Do you know what TLDR means? I didn’t until this week when I sat in on a webinar hosted by Mark McCrindle and Ashley Fell from McCrindle, the renowned forecast, strategy and research firm.Understanding Generation Alpha was the theme. Generation Alpha is the term coined for the generation of youth born 2010 to 2024 (our ten-year-olds and younger). TLDR stands for ‘too long; didn’t read’! What is the connection between Generation Alpha and a term that is used in online forums to predominantly insult a writer by indicating that their message, be it a post, text or article, is too lengthy? Relevance and consumption. How we consume information is changing rapidly. Our youngest are and will continue to be exposed to different platforms of knowledge that simply didn’t exist ‘back in the day’. In an information-rich environment, this generation, labelled Digital Integrators, are making decisions for themselves whether or not to invest in what they interact with. Digital platforms are rewriting the book (pun intended) on how learners consume and digest new knowledge. Twitter curtails its users to 280 characters to express themselves. While this is a 100% increase from its initial offering, only 1% of tweets reach this capacity, with the most common length of a message being only 33 characters long. Short-form content is here to stay. YouTube is fast becoming the preferred ‘go to’ over Google for information for young people as they look to acquire what they need to know in more visual ways. What ten-year-old searches for how to instructions any other way than in a video tutorial?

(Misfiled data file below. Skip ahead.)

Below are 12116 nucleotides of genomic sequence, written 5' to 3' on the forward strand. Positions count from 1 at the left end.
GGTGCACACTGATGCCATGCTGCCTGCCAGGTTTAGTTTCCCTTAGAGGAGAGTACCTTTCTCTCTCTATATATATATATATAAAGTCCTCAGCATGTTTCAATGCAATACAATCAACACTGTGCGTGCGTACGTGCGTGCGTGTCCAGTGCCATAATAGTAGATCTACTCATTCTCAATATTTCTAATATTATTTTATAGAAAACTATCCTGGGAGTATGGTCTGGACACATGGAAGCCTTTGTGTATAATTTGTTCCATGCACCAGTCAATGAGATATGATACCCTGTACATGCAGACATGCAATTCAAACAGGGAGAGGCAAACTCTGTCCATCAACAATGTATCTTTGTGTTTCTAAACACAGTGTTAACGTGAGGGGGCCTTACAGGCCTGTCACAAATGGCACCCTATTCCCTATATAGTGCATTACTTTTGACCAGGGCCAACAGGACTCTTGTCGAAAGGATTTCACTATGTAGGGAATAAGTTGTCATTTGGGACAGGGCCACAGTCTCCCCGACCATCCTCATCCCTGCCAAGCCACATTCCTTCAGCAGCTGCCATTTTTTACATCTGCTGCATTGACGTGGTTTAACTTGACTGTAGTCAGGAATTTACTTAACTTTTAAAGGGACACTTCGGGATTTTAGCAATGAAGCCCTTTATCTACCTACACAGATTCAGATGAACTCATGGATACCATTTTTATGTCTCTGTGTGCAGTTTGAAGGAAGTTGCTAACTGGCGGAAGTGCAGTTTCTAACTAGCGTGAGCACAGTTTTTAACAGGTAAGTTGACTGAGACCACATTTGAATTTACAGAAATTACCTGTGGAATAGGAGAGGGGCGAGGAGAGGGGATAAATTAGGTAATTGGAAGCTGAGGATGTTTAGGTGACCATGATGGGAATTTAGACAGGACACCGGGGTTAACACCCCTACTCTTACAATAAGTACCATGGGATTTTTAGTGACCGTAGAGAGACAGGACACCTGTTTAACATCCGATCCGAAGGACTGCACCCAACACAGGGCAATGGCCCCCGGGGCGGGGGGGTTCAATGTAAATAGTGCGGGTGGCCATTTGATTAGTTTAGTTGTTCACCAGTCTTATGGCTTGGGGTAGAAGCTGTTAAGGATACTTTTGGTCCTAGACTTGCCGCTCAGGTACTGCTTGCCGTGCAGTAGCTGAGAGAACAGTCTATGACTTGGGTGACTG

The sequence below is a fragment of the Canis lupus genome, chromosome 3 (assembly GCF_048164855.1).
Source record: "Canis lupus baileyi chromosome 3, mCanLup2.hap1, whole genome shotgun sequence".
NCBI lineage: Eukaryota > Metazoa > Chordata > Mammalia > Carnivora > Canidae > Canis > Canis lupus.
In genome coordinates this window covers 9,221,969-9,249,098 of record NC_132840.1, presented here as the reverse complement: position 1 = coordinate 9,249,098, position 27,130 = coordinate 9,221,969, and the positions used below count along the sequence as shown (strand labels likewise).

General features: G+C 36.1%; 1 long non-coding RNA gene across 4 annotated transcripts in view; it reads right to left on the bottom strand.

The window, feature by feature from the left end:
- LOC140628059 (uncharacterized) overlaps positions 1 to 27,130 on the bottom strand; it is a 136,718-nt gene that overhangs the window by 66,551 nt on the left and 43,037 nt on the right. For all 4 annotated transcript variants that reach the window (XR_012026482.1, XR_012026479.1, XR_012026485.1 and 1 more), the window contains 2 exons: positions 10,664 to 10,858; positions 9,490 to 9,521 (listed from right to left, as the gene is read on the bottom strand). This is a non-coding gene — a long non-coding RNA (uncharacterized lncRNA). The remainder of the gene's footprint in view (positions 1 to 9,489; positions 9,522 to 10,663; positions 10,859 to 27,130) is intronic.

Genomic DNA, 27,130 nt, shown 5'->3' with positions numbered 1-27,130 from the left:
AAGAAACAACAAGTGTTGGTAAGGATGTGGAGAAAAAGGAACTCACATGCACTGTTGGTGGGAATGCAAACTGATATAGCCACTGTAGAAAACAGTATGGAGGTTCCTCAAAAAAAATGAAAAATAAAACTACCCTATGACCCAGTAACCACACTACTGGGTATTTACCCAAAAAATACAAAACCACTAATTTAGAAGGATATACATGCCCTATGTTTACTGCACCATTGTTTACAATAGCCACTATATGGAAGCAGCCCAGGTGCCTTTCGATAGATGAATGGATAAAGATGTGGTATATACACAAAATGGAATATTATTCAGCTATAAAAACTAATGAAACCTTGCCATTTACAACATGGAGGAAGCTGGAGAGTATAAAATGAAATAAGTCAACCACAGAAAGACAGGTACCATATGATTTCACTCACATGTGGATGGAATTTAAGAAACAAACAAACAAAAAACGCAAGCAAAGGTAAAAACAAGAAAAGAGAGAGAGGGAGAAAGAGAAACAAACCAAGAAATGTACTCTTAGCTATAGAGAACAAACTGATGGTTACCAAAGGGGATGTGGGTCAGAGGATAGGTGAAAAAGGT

Within this webinar, Expectation Inflation was described as what Generation Alpha will expect to experience as learners. They will want: participation, transparency, personalisation, relevance and immediacy. I believe that these words don’t need unpacking and that we can all understand and appreciate that not all of these wants existed in our expectations as Gen X or Y students. Generally speaking, we were taught to listen, superficially participate when spoken to, absorb and regurgitate knowledge. If a student questioned a teacher on the relevance of what was being taught, or the validity of the source provided, the likely result would be their being labelled disruptive or even contemptuous. Luckily, today our students are being taught to think critically and question relevancy in order to make deep, long-lasting connections with new knowledge. We want our students to think for themselves. We want to teach our students to effectively question the world around them. However, if we don’t properly understand how young students engage with information, we risk them politely and respectfully letting us know that what we present to them may be met with TLDR.
How then does Education need to respond to understanding a generation that will expect seamless integration between their physical and digital worlds?